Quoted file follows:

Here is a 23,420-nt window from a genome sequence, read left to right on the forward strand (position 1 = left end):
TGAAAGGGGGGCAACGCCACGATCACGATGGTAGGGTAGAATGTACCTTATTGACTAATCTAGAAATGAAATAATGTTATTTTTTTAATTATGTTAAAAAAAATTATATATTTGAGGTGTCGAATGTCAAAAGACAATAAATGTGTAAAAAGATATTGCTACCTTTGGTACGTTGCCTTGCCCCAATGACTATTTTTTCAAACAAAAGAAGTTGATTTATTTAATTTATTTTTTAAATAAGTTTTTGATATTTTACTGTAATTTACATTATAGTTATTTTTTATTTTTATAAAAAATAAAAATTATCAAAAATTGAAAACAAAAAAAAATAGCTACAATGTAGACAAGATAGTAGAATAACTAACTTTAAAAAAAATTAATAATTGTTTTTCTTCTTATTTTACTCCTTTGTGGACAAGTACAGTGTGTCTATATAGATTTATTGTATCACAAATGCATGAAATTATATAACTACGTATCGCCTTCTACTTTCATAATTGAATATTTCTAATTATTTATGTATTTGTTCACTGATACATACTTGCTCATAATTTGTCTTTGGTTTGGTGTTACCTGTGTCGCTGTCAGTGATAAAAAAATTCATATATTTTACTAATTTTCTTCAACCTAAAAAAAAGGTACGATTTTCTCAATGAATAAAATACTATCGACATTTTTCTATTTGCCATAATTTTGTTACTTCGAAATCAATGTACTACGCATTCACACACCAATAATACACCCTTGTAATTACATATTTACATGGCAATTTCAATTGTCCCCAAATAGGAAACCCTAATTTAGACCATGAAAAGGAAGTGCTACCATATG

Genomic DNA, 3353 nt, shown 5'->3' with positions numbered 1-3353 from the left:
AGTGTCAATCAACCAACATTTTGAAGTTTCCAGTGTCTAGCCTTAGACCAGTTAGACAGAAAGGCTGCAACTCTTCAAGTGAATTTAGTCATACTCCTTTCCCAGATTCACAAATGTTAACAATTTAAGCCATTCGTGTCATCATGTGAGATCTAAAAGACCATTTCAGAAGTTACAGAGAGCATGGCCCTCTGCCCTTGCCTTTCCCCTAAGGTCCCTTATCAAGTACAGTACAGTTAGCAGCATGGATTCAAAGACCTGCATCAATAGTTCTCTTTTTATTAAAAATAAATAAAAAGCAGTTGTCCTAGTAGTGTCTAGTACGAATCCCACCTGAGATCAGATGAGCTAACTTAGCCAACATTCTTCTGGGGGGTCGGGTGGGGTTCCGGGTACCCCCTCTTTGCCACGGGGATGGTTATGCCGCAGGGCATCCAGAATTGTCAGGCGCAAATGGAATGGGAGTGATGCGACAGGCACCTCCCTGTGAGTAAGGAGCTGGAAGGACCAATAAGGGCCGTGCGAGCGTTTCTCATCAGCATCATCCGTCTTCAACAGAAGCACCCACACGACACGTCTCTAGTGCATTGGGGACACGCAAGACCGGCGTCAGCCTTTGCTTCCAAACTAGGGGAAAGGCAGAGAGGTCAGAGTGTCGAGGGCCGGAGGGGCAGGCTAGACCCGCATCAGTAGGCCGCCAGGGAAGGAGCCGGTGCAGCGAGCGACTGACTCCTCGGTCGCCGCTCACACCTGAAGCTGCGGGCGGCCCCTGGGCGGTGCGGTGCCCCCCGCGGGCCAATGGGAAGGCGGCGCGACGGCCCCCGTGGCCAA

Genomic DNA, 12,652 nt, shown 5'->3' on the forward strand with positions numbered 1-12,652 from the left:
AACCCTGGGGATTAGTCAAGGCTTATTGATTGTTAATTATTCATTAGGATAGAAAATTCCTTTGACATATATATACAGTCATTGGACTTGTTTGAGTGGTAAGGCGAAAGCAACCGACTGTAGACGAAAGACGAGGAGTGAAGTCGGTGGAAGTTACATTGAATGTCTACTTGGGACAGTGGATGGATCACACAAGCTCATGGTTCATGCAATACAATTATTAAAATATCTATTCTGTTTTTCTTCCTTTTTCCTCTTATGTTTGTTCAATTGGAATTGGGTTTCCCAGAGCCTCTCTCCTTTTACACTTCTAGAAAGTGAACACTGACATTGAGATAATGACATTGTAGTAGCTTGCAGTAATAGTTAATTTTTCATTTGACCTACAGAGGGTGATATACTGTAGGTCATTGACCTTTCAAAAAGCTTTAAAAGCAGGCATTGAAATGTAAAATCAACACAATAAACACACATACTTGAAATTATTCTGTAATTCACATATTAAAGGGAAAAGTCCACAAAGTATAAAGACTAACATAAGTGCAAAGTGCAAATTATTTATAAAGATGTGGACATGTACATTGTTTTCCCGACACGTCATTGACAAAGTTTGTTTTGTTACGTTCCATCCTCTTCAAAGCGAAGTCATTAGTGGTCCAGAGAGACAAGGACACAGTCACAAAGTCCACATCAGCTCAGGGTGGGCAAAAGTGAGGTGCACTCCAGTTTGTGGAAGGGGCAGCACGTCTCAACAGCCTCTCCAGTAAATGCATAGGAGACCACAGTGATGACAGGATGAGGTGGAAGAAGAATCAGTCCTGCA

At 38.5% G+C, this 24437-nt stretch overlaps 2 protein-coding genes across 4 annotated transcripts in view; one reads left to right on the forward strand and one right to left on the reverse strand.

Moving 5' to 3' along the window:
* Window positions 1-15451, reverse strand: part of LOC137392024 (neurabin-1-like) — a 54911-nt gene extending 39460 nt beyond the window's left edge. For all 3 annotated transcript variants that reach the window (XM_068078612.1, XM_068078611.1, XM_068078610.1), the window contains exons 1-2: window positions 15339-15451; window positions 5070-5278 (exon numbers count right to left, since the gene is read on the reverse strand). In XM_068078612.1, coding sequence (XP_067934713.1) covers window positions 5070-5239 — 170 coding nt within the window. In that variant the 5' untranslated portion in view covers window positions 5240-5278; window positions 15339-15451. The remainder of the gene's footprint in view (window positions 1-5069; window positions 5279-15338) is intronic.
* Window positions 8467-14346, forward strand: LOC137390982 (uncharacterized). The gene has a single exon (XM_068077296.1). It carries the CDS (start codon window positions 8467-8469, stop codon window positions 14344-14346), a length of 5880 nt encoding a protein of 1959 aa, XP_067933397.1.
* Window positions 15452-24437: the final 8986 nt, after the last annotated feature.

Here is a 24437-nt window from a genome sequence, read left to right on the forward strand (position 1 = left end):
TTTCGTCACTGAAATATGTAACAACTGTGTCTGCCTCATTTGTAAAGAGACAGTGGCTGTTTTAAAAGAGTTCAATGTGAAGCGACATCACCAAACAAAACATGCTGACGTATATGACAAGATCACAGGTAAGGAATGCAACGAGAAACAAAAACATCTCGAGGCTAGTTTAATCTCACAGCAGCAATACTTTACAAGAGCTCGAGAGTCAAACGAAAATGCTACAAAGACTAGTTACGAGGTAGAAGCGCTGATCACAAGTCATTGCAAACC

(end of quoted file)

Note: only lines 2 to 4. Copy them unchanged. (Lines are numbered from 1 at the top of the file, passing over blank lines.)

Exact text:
TGAAAGGGGGGCAACGCCACGATCACGATGGTAGGGTAGAATGTACCTTATTGACTAATCTAGAAATGAAATAATGTTATTTTTTTAATTATGTTAAAAAAAATTATATATTTGAGGTGTCGAATGTCAAAAGACAATAAATGTGTAAAAAGATATTGCTACCTTTGGTACGTTGCCTTGCCCCAATGACTATTTTTTCAAACAAAAGAAGTTGATTTATTTAATTTATTTTTTAAATAAGTTTTTGATATTTTACTGTAATTTACATTATAGTTATTTTTTATTTTTATAAAAAATAAAAATTATCAAAAATTGAAAACAAAAAAAAATAGCTACAATGTAGACAAGATAGTAGAATAACTAACTTTAAAAAAAATTAATAATTGTTTTTCTTCTTATTTTACTCCTTTGTGGACAAGTACAGTGTGTCTATATAGATTTATTGTATCACAAATGCATGAAATTATATAACTACGTATCGCCTTCTACTTTCATAATTGAATATTTCTAATTATTTATGTATTTGTTCACTGATACATACTTGCTCATAATTTGTCTTTGGTTTGGTGTTACCTGTGTCGCTGTCAGTGATAAAAAAATTCATATATTTTACTAATTTTCTTCAACCTAAAAAAAAGGTACGATTTTCTCAATGAATAAAATACTATCGACATTTTTCTATTTGCCATAATTTTGTTACTTCGAAATCAATGTACTACGCATTCACACACCAATAATACACCCTTGTAATTACATATTTACATGGCAATTTCAATTGTCCCCAAATAGGAAACCCTAATTTAGACCATGAAAAGGAAGTGCTACCATATG

Genomic DNA, 3353 nt, shown 5'->3' with positions numbered 1-3353 from the left:
AGTGTCAATCAACCAACATTTTGAAGTTTCCAGTGTCTAGCCTTAGACCAGTTAGACAGAAAGGCTGCAACTCTTCAAGTGAATTTAGTCATACTCCTTTCCCAGATTCACAAATGTTAACAATTTAAGCCATTCGTGTCATCATGTGAGATCTAAAAGACCATTTCAGAAGTTACAGAGAGCATGGCCCTCTGCCCTTGCCTTTCCCCTAAGGTCCCTTATCAAGTACAGTACAGTTAGCAGCATGGATTCAAAGACCTGCATCAATAGTTCTCTTTTTATTAAAAATAAATAAAAAGCAGTTGTCCTAGTAGTGTCTAGTACGAATCCCACCTGAGATCAGATGAGCTAACTTAGCCAACATTCTTCTGGGGGGTCGGGTGGGGTTCCGGGTACCCCCTCTTTGCCACGGGGATGGTTATGCCGCAGGGCATCCAGAATTGTCAGGCGCAAATGGAATGGGAGTGATGCGACAGGCACCTCCCTGTGAGTAAGGAGCTGGAAGGACCAATAAGGGCCGTGCGAGCGTTTCTCATCAGCATCATCCGTCTTCAACAGAAGCACCCACACGACACGTCTCTAGTGCATTGGGGACACGCAAGACCGGCGTCAGCCTTTGCTTCCAAACTAGGGGAAAGGCAGAGAGGTCAGAGTGTCGAGGGCCGGAGGGGCAGGCTAGACCCGCATCAGTAGGCCGCCAGGGAAGGAGCCGGTGCAGCGAGCGACTGACTCCTCGGTCGCCGCTCACACCTGAAGCTGCGGGCGGCCCCTGGGCGGTGCGGTGCCCCCCGCGGGCCAATGGGAAGGCGGCGCGACGGCCCCCGTGGCCAA